Probably the simplest, yet best model to understand many things about glasses and amorphous materials is the hard sphere model. Consider a system of hard particles, impenetrable billiard balls that you are trying to pack in a box. If you just shake those particles in such a way that you do not allow formation of a periodic structure (the ground state of hard spheres is a FCC lattice) but make them reasonably dense, then those particles will resist shearing and the system will behave like a solid (in this case, a glass!).
The property of being "isotropic" means that, although the particles have random configuration and the system is definitely NOT HOMOGENEOUS, the characteristics of the system have no special direction. In other words, if you have a big enough system and calculate properties (e.g., electrical conductivity) in one specific direction, those properties should not differ considerably from those measured in another direction. The reason is exactly that, given the randomness of the particle positions, the differences will average out. From this, it is clear that the mathematics will become simpler, once one will not need to worry about characterizing the material in each different direction, there will be no need to worry about non-linear terms in the tensors, etc.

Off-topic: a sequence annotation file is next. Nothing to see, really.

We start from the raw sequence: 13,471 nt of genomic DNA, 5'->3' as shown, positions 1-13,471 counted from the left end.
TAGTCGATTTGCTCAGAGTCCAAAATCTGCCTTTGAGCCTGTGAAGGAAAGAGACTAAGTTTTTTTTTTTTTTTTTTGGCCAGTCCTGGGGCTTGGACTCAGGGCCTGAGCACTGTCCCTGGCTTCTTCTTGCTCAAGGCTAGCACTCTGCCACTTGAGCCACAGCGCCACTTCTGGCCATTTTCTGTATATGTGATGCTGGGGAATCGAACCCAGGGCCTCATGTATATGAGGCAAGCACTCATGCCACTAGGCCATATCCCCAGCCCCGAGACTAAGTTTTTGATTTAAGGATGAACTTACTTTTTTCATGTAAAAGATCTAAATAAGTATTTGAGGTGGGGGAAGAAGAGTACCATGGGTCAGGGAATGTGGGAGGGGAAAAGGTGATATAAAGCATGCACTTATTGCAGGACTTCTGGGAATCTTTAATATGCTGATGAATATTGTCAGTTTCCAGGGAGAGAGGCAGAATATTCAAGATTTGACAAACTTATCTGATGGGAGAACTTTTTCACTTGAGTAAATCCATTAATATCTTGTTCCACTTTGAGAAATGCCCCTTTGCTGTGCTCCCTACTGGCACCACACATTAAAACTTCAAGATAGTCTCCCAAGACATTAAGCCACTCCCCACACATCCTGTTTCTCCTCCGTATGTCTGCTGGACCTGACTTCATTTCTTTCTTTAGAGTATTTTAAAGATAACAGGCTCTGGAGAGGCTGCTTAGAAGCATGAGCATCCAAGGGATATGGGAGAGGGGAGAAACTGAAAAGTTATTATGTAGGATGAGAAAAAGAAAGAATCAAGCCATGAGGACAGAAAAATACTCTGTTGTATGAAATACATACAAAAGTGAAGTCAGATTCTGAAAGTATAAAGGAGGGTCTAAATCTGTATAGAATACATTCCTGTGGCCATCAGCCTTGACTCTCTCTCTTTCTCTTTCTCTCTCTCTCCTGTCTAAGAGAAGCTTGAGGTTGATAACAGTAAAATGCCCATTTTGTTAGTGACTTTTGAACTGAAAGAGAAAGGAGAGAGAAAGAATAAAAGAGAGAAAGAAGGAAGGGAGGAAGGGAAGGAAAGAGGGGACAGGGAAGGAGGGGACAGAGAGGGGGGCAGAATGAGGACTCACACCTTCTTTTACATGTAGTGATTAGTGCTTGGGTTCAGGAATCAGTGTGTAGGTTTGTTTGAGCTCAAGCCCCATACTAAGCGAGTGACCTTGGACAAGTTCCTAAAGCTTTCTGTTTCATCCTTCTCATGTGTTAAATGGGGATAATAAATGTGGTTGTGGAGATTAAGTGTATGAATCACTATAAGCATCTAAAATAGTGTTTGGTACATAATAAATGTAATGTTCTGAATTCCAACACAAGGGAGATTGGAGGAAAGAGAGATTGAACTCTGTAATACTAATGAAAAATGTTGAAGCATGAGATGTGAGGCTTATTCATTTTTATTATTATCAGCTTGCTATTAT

Regarding a good source on the subject, glassy materials is actually a very controverse subject and different 'schools' propose different views and explanations. You can find a recent overview on Physics 4, 42 (2011)